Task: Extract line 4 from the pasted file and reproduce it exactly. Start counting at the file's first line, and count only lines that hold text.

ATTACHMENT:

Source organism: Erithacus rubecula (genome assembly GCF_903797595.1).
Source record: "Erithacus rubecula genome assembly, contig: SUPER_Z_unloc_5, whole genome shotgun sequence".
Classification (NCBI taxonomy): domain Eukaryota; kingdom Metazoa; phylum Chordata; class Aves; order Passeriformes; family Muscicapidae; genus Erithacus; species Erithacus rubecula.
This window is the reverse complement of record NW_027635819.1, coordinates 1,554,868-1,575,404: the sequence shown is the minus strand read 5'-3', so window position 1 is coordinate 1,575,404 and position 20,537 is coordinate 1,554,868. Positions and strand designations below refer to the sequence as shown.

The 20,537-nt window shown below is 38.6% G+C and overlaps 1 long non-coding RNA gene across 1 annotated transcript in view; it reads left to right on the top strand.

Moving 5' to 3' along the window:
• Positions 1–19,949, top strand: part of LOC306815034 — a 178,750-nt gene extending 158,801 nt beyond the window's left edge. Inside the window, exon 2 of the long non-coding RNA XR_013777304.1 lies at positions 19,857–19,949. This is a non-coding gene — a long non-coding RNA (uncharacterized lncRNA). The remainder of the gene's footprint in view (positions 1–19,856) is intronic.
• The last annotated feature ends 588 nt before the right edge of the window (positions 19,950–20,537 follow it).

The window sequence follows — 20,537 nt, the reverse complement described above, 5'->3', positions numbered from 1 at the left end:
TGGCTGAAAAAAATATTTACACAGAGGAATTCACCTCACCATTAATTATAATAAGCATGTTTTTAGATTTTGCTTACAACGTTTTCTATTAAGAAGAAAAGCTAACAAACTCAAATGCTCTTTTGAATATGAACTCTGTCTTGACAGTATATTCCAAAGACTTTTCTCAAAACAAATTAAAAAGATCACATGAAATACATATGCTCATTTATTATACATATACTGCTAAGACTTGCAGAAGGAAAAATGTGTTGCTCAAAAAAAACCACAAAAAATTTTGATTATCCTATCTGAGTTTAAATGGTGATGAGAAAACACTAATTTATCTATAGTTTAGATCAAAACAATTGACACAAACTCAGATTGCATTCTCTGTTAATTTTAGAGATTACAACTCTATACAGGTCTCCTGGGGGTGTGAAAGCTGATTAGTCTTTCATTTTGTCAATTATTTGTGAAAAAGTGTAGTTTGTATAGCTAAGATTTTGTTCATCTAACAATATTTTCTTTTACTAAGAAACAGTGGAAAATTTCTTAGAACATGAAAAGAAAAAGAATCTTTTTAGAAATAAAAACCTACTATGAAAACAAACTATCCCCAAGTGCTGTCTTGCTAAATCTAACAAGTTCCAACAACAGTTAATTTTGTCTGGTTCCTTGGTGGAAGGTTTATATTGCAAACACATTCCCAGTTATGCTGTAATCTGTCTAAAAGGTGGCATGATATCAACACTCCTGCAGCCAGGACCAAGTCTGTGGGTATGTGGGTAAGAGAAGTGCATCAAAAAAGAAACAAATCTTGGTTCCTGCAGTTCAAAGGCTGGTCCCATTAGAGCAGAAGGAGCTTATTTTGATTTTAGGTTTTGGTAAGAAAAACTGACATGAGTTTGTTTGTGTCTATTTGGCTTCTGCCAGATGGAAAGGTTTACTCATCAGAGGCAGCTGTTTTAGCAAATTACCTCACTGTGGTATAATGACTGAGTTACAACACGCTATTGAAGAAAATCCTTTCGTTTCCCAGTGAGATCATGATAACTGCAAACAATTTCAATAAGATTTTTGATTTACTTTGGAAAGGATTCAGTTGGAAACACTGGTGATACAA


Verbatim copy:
This window is the reverse complement of record NW_027635819.1, coordinates 1,554,868-1,575,404: the sequence shown is the minus strand read 5'-3', so window position 1 is coordinate 1,575,404 and position 20,537 is coordinate 1,554,868. Positions and strand designations below refer to the sequence as shown.